When it was first published, The Handmaid’s Tale was immediately compared to the appearance almost forty years before of George Orwell’s Nineteen Eighty-Four (1949). Both novels suggest that to create a world of perfect order and stability would require that the imperfections of human beings be brought under control. The future societies of both novels ban writing, the written word being a weapon feared by those in charge. Both worlds restrict relationships, reducing them to sterile, superficial role-playing. Violence as a method of control and citizen participation in that violence appear in both novels. Yet Winston Smith, the main character in Nineteen Eighty-Four, is a man and has at least a marginal sense of independence and identity. Offred in The Handmaid’s Tale is a woman who has no independence and has been stripped of all identity.
Because of this difference, Atwood’s novel is closer in relationship to the words spoken by the cofounder of the modern women’s movement, Elizabeth Cady Stanton. At the end of the nineteenth century, Stanton was asked to speak on behalf of women’s rights in the nation’s capital. Her speech, quickly reprinted and published in newspapers throughout the United States, was about the “solitude of self.” An appraisal of the forty years that had just passed and a speculation on the future, Stanton’s address was a sober reminder that regardless of the success of the movement, women must realize that they are individuals first and that each must encounter the world alone. She implied that no utopia was imminent—nor should it be, because women are individuals and a collective success approved by all was neither possible nor, in the long run, desirable. The solitude of self was the acknowledgment of personal responsibility and the courage to endure—the qualities possessed by Moira and admired by Offred, and the reason that Atwood’s character records The Handmaid’s Tale.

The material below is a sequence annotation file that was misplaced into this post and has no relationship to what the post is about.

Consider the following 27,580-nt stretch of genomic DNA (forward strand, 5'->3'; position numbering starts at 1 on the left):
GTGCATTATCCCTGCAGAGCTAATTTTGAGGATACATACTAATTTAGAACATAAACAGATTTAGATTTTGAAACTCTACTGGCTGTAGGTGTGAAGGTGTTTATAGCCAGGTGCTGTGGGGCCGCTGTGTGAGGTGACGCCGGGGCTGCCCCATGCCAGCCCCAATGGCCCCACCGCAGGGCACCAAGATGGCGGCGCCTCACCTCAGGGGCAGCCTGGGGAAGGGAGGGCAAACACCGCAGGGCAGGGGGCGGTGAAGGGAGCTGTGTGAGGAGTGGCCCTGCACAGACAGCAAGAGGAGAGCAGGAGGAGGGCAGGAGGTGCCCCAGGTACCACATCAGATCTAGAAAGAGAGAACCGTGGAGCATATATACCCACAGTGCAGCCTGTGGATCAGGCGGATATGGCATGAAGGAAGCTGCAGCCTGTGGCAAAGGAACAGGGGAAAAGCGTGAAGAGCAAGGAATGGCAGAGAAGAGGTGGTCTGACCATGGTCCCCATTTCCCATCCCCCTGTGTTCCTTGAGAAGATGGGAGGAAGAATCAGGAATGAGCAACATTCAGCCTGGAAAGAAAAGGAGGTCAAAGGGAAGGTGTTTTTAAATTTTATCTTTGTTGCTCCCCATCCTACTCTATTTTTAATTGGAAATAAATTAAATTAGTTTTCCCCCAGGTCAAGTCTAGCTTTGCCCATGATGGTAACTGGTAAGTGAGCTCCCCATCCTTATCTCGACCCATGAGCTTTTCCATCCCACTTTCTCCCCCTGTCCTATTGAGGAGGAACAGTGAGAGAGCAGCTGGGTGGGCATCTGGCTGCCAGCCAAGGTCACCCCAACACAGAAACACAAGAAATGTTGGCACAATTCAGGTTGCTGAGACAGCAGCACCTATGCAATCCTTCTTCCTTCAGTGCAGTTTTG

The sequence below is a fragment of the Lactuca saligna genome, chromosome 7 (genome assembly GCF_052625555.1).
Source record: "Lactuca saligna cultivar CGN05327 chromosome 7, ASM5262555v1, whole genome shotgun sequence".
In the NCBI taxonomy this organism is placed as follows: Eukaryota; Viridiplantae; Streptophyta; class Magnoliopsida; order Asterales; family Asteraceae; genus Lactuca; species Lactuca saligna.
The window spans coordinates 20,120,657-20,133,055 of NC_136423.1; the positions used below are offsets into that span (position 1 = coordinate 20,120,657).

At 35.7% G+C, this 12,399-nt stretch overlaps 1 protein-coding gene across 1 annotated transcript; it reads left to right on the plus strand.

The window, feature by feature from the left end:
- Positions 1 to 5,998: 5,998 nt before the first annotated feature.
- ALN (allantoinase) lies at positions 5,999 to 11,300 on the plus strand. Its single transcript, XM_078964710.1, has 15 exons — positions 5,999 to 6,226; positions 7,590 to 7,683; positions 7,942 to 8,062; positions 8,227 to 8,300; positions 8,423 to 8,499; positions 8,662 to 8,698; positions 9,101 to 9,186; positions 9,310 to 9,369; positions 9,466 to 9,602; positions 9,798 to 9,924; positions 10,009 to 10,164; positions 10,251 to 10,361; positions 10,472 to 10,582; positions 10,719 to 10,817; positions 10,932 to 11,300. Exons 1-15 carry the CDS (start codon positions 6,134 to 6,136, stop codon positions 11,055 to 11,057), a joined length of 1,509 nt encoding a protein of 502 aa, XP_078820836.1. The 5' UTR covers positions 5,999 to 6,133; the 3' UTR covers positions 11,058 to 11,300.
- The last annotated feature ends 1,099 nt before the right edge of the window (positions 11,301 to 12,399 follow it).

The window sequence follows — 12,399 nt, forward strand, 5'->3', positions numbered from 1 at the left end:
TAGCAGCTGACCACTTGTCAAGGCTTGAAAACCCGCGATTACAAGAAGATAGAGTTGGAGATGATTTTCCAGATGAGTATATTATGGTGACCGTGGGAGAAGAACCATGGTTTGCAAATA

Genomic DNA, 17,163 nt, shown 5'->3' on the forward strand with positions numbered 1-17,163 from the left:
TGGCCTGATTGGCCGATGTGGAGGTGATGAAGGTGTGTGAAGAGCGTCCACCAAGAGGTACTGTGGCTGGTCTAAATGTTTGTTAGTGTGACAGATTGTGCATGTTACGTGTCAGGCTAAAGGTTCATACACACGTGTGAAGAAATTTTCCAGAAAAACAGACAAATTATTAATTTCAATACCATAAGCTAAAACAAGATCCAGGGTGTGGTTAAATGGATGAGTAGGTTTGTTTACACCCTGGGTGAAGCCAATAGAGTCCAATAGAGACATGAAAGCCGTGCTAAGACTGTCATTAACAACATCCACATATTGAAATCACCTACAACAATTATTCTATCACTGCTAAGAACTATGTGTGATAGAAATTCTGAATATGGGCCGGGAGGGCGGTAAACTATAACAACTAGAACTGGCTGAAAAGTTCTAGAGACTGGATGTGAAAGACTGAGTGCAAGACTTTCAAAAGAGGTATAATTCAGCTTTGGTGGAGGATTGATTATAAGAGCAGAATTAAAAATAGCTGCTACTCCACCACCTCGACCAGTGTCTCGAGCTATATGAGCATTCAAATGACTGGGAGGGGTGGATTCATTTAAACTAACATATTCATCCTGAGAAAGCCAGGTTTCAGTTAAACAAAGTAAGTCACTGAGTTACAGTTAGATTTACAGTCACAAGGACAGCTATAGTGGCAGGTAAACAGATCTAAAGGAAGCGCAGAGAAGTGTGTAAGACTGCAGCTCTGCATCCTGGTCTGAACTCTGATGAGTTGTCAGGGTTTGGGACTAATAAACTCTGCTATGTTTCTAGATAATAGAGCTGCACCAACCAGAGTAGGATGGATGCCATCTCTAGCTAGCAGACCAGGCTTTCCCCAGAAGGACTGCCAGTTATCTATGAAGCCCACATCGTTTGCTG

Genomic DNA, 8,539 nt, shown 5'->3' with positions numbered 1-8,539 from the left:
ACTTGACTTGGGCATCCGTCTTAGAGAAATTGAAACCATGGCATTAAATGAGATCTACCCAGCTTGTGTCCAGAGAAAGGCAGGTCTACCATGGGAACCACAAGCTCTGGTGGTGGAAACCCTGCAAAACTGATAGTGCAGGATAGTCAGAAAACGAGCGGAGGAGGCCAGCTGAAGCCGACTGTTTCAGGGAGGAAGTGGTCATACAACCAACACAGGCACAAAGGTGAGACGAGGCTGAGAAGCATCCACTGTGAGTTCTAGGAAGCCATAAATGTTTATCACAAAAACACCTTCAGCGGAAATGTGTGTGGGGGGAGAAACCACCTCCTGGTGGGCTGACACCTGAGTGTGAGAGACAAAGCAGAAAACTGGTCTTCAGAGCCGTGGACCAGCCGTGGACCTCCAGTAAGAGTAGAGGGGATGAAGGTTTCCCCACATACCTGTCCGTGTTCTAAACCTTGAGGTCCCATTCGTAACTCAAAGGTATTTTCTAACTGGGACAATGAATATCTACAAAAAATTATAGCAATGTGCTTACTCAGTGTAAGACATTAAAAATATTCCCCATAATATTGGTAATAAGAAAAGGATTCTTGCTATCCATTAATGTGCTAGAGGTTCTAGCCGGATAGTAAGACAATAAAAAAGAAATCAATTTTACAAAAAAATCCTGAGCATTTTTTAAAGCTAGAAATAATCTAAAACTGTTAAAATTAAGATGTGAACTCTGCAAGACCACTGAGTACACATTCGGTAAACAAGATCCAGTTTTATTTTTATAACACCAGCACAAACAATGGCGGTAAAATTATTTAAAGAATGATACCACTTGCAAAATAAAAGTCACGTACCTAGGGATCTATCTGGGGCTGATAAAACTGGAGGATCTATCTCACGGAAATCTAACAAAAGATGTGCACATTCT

In the 1980s, the political climate around the globe turned toward fiscal restraint and social conservatism. In general, this shift was a response to the permissiveness and unchecked social spending that occurred in the 1970s, which were in turn the extended results of the freedoms won by the worldwide social revolutions of the 1960s.
This conservative trend appeared in different forms in different countries. In Margaret Atwood's home country of Canada, Pierre Trudeau, the Liberal Party leader who had been Prime Minister since 1968 (with an eight-month gap in 1979-80), resigned in 1984, and the voters replaced him with Progressive Conservative Brian Mulroney. Margaret Thatcher, who was elected Prime Minister of England in 1979, reversed decades of socialism by selling government-run industries to private owners. In the United States, the 1980 election of Ronald Reagan created such a turbulent reversal of previous social policy that the changes sweeping through the government during the first half of the decade came to be referred to as "the Reagan Revolution."
The Reagan administration's popularity was based on the slogan of "getting government off of people's backs," implying government regulations had become too cumbersome and expensive for the American economy to sustain. Reagan's personal popularity allowed his administration to shift the priorities of government. Military spending was increased year after year, in order to stand up to the Soviet Union, which the President openly declared an "evil empire." As a result of this spending, the United States became a debtor nation for the first time in its history, even though social programs were cut and eliminated. The benefits gained by slashing redundant programs were offset by increases in poverty and homelessness, since many of the affected programs had been established to aid the poor, and to balance financial inequalities that had become established by centuries of racist and sexist tradition.
The extreme shift toward conservatism in the...
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